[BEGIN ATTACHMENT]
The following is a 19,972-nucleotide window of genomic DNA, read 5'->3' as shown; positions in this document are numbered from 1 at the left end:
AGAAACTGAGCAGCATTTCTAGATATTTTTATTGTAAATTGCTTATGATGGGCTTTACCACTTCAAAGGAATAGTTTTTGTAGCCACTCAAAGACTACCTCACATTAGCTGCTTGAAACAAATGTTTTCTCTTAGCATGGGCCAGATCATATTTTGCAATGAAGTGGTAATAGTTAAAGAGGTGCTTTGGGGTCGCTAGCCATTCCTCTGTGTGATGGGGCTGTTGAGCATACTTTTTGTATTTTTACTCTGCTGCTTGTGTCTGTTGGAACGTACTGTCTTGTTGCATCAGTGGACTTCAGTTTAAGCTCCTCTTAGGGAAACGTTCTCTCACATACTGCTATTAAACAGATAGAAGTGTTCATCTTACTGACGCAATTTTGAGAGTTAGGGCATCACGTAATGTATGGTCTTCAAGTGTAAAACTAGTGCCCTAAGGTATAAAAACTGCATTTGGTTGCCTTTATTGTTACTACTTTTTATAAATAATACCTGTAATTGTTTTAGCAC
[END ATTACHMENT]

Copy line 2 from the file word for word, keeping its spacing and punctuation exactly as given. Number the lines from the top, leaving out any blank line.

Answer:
AGAAACTGAGCAGCATTTCTAGATATTTTTATTGTAAATTGCTTATGATGGGCTTTACCACTTCAAAGGAATAGTTTTTGTAGCCACTCAAAGACTACCTCACATTAGCTGCTTGAAACAAATGTTTTCTCTTAGCATGGGCCAGATCATATTTTGCAATGAAGTGGTAATAGTTAAAGAGGTGCTTTGGGGTCGCTAGCCATTCCTCTGTGTGATGGGGCTGTTGAGCATACTTTTTGTATTTTTACTCTGCTGCTTGTGTCTGTTGGAACGTACTGTCTTGTTGCATCAGTGGACTTCAGTTTAAGCTCCTCTTAGGGAAACGTTCTCTCACATACTGCTATTAAACAGATAGAAGTGTTCATCTTACTGACGCAATTTTGAGAGTTAGGGCATCACGTAATGTATGGTCTTCAAGTGTAAAACTAGTGCCCTAAGGTATAAAAACTGCATTTGGTTGCCTTTATTGTTACTACTTTTTATAAATAATACCTGTAATTGTTTTAGCAC